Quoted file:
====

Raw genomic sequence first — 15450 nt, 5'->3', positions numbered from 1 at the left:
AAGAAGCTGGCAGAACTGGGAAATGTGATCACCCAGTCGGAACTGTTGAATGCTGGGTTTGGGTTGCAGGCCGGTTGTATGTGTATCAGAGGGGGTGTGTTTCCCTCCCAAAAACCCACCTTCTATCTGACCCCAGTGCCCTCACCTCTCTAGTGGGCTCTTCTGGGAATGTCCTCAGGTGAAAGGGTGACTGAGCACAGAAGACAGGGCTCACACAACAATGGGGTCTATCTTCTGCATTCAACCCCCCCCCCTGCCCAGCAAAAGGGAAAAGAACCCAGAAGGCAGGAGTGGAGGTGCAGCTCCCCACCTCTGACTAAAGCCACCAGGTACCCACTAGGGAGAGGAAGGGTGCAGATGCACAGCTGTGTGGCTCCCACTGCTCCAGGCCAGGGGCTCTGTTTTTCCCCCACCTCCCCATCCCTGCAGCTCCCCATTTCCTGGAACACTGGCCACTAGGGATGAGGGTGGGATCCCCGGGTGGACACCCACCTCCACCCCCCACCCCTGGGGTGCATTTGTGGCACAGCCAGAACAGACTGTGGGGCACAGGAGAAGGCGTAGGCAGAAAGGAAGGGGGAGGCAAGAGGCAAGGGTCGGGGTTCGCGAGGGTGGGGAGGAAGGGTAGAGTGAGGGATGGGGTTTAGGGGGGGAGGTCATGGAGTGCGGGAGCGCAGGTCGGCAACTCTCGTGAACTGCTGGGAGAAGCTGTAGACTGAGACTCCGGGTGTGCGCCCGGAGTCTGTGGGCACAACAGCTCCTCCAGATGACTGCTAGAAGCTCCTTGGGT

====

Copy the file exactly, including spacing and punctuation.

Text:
Raw genomic sequence first — 15450 nt, 5'->3', positions numbered from 1 at the left:
AAGAAGCTGGCAGAACTGGGAAATGTGATCACCCAGTCGGAACTGTTGAATGCTGGGTTTGGGTTGCAGGCCGGTTGTATGTGTATCAGAGGGGGTGTGTTTCCCTCCCAAAAACCCACCTTCTATCTGACCCCAGTGCCCTCACCTCTCTAGTGGGCTCTTCTGGGAATGTCCTCAGGTGAAAGGGTGACTGAGCACAGAAGACAGGGCTCACACAACAATGGGGTCTATCTTCTGCATTCAACCCCCCCCCCTGCCCAGCAAAAGGGAAAAGAACCCAGAAGGCAGGAGTGGAGGTGCAGCTCCCCACCTCTGACTAAAGCCACCAGGTACCCACTAGGGAGAGGAAGGGTGCAGATGCACAGCTGTGTGGCTCCCACTGCTCCAGGCCAGGGGCTCTGTTTTTCCCCCACCTCCCCATCCCTGCAGCTCCCCATTTCCTGGAACACTGGCCACTAGGGATGAGGGTGGGATCCCCGGGTGGACACCCACCTCCACCCCCCACCCCTGGGGTGCATTTGTGGCACAGCCAGAACAGACTGTGGGGCACAGGAGAAGGCGTAGGCAGAAAGGAAGGGGGAGGCAAGAGGCAAGGGTCGGGGTTCGCGAGGGTGGGGAGGAAGGGTAGAGTGAGGGATGGGGTTTAGGGGGGGAGGTCATGGAGTGCGGGAGCGCAGGTCGGCAACTCTCGTGAACTGCTGGGAGAAGCTGTAGACTGAGACTCCGGGTGTGCGCCCGGAGTCTGTGGGCACAACAGCTCCTCCAGATGACTGCTAGAAGCTCCTTGGGT